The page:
What I Learned From Social Media Club Tonight

Adam Tinworth
Adam Tinworth

I’m just back from tonight’s meeting of Social Media Club London. A good night – it was great to meet Kristine in the flesh for the first time, and to catch up with people like Ian.

I was initially a little worried about how useful it would be, as I found my eyeballs rolling up at yet more blanket statements about mainstream media’s Agenda. (I’ve been in the mainstream media for a decade. I clearly missed the Agenda memo…) However, Lloyd Davis‘ skilful management of the discussion* moved it into much more fruitful territory. There were three principal streams of discussion:

  • the numbers of people needed for a fruitful community
  • how social media will revolutionise/subvert existing media
  • how you find the right quality of material for your needs in an ever more diverse media landscape.

I mainly joined in the last discussion, and have enough notes for at least three posts – when I’m a little less tired, you’ll be glad to hear.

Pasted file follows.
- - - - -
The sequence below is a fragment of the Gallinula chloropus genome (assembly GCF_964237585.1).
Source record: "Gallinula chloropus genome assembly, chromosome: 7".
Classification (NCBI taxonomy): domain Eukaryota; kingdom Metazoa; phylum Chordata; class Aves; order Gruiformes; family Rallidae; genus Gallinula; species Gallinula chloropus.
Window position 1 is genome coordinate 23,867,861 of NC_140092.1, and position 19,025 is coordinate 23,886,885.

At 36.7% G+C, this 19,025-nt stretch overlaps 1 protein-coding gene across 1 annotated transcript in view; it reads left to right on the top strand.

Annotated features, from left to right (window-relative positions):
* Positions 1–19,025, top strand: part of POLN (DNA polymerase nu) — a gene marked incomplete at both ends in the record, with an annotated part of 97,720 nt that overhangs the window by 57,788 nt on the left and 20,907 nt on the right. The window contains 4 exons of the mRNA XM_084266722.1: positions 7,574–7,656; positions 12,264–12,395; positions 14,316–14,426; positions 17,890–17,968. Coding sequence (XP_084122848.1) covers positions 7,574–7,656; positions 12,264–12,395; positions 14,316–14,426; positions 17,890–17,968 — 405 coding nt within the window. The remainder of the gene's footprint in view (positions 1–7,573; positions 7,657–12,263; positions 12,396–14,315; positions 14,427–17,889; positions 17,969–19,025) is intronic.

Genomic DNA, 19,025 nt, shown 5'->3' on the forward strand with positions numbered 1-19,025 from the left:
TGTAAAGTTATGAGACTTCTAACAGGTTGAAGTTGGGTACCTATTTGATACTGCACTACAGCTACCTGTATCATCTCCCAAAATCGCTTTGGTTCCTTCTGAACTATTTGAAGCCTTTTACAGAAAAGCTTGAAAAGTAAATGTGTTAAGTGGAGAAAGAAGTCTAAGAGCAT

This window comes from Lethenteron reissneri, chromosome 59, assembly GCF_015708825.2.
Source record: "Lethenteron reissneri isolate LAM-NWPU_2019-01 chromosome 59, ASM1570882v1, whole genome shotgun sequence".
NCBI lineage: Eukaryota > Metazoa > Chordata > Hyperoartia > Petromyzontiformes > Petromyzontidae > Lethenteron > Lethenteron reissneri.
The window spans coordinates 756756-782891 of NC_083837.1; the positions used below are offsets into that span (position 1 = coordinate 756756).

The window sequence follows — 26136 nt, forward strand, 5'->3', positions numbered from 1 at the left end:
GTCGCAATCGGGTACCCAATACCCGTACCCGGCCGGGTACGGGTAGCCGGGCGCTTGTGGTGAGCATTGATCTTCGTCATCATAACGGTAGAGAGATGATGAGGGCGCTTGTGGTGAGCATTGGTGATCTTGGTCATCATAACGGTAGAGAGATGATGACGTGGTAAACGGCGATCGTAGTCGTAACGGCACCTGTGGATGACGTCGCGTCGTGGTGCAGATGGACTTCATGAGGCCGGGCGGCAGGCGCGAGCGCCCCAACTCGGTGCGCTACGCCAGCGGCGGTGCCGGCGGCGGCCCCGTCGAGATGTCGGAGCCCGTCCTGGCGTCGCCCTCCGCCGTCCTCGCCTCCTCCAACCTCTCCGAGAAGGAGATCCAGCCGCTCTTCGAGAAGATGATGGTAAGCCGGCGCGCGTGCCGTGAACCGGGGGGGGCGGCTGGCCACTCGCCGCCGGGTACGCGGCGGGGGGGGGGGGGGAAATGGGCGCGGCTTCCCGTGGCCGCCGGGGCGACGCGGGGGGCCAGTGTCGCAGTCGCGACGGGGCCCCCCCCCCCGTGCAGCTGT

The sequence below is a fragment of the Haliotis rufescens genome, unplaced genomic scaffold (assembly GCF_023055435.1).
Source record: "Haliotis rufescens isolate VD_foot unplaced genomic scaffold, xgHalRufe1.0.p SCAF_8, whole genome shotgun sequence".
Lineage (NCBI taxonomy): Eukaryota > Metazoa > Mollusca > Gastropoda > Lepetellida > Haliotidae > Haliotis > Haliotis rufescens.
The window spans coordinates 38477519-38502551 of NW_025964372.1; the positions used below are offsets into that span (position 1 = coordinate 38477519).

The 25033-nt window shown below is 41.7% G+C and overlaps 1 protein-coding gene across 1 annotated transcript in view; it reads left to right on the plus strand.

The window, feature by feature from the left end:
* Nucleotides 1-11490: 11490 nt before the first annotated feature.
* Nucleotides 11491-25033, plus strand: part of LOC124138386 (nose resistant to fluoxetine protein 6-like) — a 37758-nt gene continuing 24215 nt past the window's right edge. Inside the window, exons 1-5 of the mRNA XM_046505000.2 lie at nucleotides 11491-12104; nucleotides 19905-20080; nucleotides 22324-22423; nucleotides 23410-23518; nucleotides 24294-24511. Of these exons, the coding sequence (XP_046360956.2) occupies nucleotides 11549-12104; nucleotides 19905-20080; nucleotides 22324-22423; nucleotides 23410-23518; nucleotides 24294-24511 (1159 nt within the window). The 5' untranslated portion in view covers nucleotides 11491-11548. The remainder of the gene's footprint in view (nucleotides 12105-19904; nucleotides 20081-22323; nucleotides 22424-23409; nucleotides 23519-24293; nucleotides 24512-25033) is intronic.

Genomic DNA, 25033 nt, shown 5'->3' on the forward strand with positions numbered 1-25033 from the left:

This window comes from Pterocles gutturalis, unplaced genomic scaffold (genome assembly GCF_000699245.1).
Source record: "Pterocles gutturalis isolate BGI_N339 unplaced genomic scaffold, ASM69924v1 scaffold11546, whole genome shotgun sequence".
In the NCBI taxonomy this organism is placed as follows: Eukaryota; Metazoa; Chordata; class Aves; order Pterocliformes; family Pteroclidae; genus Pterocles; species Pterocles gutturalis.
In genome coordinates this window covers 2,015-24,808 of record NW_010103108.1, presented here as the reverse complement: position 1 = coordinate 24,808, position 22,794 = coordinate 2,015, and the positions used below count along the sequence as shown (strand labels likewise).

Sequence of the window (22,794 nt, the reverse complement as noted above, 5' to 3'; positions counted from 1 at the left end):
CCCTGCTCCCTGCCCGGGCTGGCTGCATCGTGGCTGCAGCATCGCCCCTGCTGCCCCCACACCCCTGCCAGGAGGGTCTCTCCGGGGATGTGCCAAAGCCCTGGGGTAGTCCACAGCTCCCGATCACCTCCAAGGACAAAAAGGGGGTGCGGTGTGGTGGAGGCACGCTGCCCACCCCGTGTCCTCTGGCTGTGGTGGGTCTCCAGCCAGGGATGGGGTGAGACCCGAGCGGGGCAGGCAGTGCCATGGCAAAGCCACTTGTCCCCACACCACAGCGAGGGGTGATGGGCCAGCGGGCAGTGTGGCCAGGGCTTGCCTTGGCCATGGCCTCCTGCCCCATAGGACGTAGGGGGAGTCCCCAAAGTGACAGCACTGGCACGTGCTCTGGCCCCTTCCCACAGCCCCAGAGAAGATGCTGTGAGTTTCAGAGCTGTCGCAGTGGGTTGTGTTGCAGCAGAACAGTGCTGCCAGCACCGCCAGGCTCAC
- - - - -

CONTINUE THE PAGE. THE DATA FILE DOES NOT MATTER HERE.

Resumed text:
And the end, Lloyd struggled to draw out what people had learned from the session. I think he was fighting a losing battle, because it was the sort of discussion that exposed the questions that need to be explored, rather than one that provided answers.

If I had to identify one thing that I really took away from it is that the most important moment in social media thinking is when the “social” element of it becomes more important than the “media”; when we stop focusing on this as a technological issue and start thinking of it as a human one.

And yes, you can be sure quite a lot of my posts in the coming days will revolve around that idea.

*Clearly the fact that he pulled me into the discussion early giving me the chance to hold forth at length to a captive audience has no bearing on my appreciation of his skills…

eventsian fennkristine lowelloyd davisSocial Mediasocial media club

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Adam is a lecturer, trainer and writer. He's been a blogger for over 20 years, and a journalist for more than 30. He lectures on audience strategy and engagement at City, University of London.